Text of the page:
Why Wouldn’t It Work

Posted December 22, 2011

Jennifer Erickson and Beth Behal have been the co-owners of Camille’s Sidewalk Café in Sioux Falls for the last seven years. The door to hiring people with disabilities was opened for them by an employment specialist from Southeastern Behavioral HealthCare. Beth said, “We didn’t seek out people with disabilities for employees, they came to us. Instead of thinking why it would not work, we asked ourselves, why wouldn’t this work?” Since Beth was a former teacher, she was comfortable with diversity and not excluding anyone from being involved. This carried over to her management career with the restaurant. Beth and Jennifer try to have a balanced workforce and keep a very open mind regarding hiring employees. Their philosophy is that they have specific jobs for people to do and they want to know if the employee can do the job. They focus on the person’s abilities and what they are able to do.

Jennifer Erickson and Beth Behal

To make the transition smooth, a job coach assures Beth and Jennifer that they will be there when needed. This support helps get the employee started on the right track. Some people start on a trial basis to determine if they like the job. Others will do an assessment to help Beth and Jennifer know if the person has the ability to work in the restaurant. Camille’s employs 18-20 people, presently 5 of the employees are people with disabilities who work at varying times, from 11 to 30 hours per week. The employees are responsible for busing tables, washing dishes, doing prep work and running the cash register. Talking with Beth and Jennifer, it is obvious they know which duties each of their employees are good at but will always allow them to try new tasks as well. In looking back over the years, Beth and Jennifer note that the tenure is longer with the employees with disabilities and they are often times more dependable than other workers. Beth commented that the employees with disabilities are so thankful to have a job and enjoy coming to work every day.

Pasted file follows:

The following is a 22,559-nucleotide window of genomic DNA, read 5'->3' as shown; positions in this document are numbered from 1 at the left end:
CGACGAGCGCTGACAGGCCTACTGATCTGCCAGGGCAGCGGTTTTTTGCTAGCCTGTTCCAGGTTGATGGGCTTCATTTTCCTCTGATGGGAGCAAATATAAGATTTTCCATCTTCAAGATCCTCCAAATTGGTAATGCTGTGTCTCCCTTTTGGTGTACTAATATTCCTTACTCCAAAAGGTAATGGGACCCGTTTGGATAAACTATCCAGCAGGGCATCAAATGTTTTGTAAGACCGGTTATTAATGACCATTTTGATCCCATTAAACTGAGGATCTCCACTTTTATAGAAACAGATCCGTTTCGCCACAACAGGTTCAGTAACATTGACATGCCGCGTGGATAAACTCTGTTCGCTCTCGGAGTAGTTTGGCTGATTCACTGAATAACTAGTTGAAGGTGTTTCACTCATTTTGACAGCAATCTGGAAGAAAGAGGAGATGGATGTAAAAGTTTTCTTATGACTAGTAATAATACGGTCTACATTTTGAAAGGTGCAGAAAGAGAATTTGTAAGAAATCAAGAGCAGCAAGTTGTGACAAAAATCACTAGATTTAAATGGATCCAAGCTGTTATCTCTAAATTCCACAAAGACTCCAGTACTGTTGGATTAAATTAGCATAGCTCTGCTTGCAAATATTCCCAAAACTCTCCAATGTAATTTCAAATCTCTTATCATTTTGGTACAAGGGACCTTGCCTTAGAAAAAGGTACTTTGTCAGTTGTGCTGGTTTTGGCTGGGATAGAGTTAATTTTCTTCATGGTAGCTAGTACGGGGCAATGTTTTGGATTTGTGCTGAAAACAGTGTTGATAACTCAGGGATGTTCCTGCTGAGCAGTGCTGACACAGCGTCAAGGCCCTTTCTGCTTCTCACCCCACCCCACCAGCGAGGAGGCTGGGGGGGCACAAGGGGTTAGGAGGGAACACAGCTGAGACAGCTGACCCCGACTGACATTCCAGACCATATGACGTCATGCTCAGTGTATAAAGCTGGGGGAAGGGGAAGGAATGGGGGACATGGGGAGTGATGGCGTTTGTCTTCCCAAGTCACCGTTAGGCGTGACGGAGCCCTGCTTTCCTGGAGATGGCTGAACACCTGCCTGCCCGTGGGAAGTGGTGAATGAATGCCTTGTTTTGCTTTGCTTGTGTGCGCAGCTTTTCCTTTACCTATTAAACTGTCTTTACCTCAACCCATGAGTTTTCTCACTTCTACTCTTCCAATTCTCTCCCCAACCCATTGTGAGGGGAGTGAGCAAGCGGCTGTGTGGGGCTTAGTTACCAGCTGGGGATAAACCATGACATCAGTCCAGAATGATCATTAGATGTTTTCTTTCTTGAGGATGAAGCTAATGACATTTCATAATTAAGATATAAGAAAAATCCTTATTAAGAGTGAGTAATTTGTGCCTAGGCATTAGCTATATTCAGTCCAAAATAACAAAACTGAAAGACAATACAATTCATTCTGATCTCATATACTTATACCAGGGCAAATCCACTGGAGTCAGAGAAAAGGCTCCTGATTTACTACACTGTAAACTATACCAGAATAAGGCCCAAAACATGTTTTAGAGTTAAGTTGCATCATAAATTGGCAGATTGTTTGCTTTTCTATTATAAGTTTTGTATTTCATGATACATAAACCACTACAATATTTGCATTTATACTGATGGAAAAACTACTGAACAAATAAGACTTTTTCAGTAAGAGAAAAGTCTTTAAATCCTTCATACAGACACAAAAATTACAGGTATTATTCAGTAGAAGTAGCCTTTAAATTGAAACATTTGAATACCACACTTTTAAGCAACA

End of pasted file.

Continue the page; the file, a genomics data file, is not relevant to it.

Beth and Jennifer don’t hide the fact that they hire people with disabilities. They feel this helps all the employees accept each other and get along. Beth said that if there is an employee that does not accept a co-worker, that would be a clue that they would not treat the customers well either. In 2004, Camille’s received the Governors Award for Outstanding Employer of the Year. After being notified that they would be getting this award, Beth and Jennifer said “There’s an award for this? For us, it just seems like the right thing to do.”

For people with disabilities, Beth and Jennifer would tell them not to give up and get discouraged when they don’t get hired for a job right away. Even when there is an employer who is not open minded, it is important to continue to search for a job. Their advice is to rely on and work with the support people as well as utilizing the resources in the community.

Beth and Jennifer said they would like other employers to give hiring people with diverse backgrounds and disabilities a chance; be open-minded and realize that there is support available for employees and employers. Employers could go to another business and see how they incorporate employees with disabilities into their work environment. Beth and Jennifer said hiring a person with a disability does not take more time but sometimes it takes more patience. Their philosophy is to think outside the box about how to make it work. Both Beth and Jennifer are willing to talk to employer groups about their experiences as a way to get more employers to be aware of the benefits of hiring people with disabilities.